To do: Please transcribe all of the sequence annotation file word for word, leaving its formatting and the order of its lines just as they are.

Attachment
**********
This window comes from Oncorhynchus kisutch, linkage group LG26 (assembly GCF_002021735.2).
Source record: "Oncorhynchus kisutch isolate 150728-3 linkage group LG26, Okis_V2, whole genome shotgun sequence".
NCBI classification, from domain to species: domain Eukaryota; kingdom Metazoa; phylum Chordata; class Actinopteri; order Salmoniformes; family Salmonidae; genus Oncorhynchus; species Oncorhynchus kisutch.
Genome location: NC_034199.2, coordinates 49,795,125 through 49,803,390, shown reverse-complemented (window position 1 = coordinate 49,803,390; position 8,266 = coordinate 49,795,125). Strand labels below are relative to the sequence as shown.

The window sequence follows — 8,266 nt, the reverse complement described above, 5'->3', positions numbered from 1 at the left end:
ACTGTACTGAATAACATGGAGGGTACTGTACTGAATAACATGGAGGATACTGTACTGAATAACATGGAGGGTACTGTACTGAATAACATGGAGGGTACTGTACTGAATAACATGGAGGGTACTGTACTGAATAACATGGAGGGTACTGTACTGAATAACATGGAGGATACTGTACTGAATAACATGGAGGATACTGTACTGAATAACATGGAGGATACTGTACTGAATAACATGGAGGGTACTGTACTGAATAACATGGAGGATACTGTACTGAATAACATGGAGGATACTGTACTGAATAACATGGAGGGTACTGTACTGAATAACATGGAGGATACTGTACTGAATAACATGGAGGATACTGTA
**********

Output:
This window comes from Oncorhynchus kisutch, linkage group LG26 (assembly GCF_002021735.2).
Source record: "Oncorhynchus kisutch isolate 150728-3 linkage group LG26, Okis_V2, whole genome shotgun sequence".
NCBI classification, from domain to species: domain Eukaryota; kingdom Metazoa; phylum Chordata; class Actinopteri; order Salmoniformes; family Salmonidae; genus Oncorhynchus; species Oncorhynchus kisutch.
Genome location: NC_034199.2, coordinates 49,795,125 through 49,803,390, shown reverse-complemented (window position 1 = coordinate 49,803,390; position 8,266 = coordinate 49,795,125). Strand labels below are relative to the sequence as shown.

The window sequence follows — 8,266 nt, the reverse complement described above, 5'->3', positions numbered from 1 at the left end:
ACTGTACTGAATAACATGGAGGGTACTGTACTGAATAACATGGAGGATACTGTACTGAATAACATGGAGGGTACTGTACTGAATAACATGGAGGGTACTGTACTGAATAACATGGAGGGTACTGTACTGAATAACATGGAGGGTACTGTACTGAATAACATGGAGGATACTGTACTGAATAACATGGAGGATACTGTACTGAATAACATGGAGGATACTGTACTGAATAACATGGAGGGTACTGTACTGAATAACATGGAGGATACTGTACTGAATAACATGGAGGATACTGTACTGAATAACATGGAGGGTACTGTACTGAATAACATGGAGGATACTGTACTGAATAACATGGAGGATACTGTA